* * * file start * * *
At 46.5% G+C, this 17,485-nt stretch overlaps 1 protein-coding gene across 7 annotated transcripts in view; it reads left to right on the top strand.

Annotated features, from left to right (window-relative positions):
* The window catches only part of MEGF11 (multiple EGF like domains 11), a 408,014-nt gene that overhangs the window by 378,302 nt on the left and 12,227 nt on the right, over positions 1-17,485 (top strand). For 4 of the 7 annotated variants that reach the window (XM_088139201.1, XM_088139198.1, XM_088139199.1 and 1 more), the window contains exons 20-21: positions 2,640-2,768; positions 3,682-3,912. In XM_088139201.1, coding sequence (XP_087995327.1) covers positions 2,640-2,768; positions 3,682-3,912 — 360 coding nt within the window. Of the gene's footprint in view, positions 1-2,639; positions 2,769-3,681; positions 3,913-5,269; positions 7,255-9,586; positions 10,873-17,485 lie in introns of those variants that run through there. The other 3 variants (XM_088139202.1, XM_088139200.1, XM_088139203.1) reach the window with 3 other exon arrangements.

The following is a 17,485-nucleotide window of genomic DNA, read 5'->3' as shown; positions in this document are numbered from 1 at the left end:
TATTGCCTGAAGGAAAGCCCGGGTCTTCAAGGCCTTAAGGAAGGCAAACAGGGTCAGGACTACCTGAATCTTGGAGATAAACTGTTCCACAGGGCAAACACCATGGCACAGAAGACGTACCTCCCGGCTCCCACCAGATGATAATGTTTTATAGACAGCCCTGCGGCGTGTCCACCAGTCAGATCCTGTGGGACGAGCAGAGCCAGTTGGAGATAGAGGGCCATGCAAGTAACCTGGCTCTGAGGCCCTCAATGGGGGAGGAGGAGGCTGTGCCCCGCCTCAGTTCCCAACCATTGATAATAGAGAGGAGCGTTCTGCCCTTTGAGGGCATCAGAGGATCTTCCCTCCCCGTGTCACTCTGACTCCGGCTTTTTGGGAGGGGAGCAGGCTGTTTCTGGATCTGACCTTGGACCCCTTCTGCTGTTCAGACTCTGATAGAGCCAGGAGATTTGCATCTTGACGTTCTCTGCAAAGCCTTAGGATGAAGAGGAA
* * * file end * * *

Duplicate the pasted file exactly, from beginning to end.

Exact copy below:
At 46.5% G+C, this 17,485-nt stretch overlaps 1 protein-coding gene across 7 annotated transcripts in view; it reads left to right on the top strand.

Annotated features, from left to right (window-relative positions):
* The window catches only part of MEGF11 (multiple EGF like domains 11), a 408,014-nt gene that overhangs the window by 378,302 nt on the left and 12,227 nt on the right, over positions 1-17,485 (top strand). For 4 of the 7 annotated variants that reach the window (XM_088139201.1, XM_088139198.1, XM_088139199.1 and 1 more), the window contains exons 20-21: positions 2,640-2,768; positions 3,682-3,912. In XM_088139201.1, coding sequence (XP_087995327.1) covers positions 2,640-2,768; positions 3,682-3,912 — 360 coding nt within the window. Of the gene's footprint in view, positions 1-2,639; positions 2,769-3,681; positions 3,913-5,269; positions 7,255-9,586; positions 10,873-17,485 lie in introns of those variants that run through there. The other 3 variants (XM_088139202.1, XM_088139200.1, XM_088139203.1) reach the window with 3 other exon arrangements.

The following is a 17,485-nucleotide window of genomic DNA, read 5'->3' as shown; positions in this document are numbered from 1 at the left end:
TATTGCCTGAAGGAAAGCCCGGGTCTTCAAGGCCTTAAGGAAGGCAAACAGGGTCAGGACTACCTGAATCTTGGAGATAAACTGTTCCACAGGGCAAACACCATGGCACAGAAGACGTACCTCCCGGCTCCCACCAGATGATAATGTTTTATAGACAGCCCTGCGGCGTGTCCACCAGTCAGATCCTGTGGGACGAGCAGAGCCAGTTGGAGATAGAGGGCCATGCAAGTAACCTGGCTCTGAGGCCCTCAATGGGGGAGGAGGAGGCTGTGCCCCGCCTCAGTTCCCAACCATTGATAATAGAGAGGAGCGTTCTGCCCTTTGAGGGCATCAGAGGATCTTCCCTCCCCGTGTCACTCTGACTCCGGCTTTTTGGGAGGGGAGCAGGCTGTTTCTGGATCTGACCTTGGACCCCTTCTGCTGTTCAGACTCTGATAGAGCCAGGAGATTTGCATCTTGACGTTCTCTGCAAAGCCTTAGGATGAAGAGGAA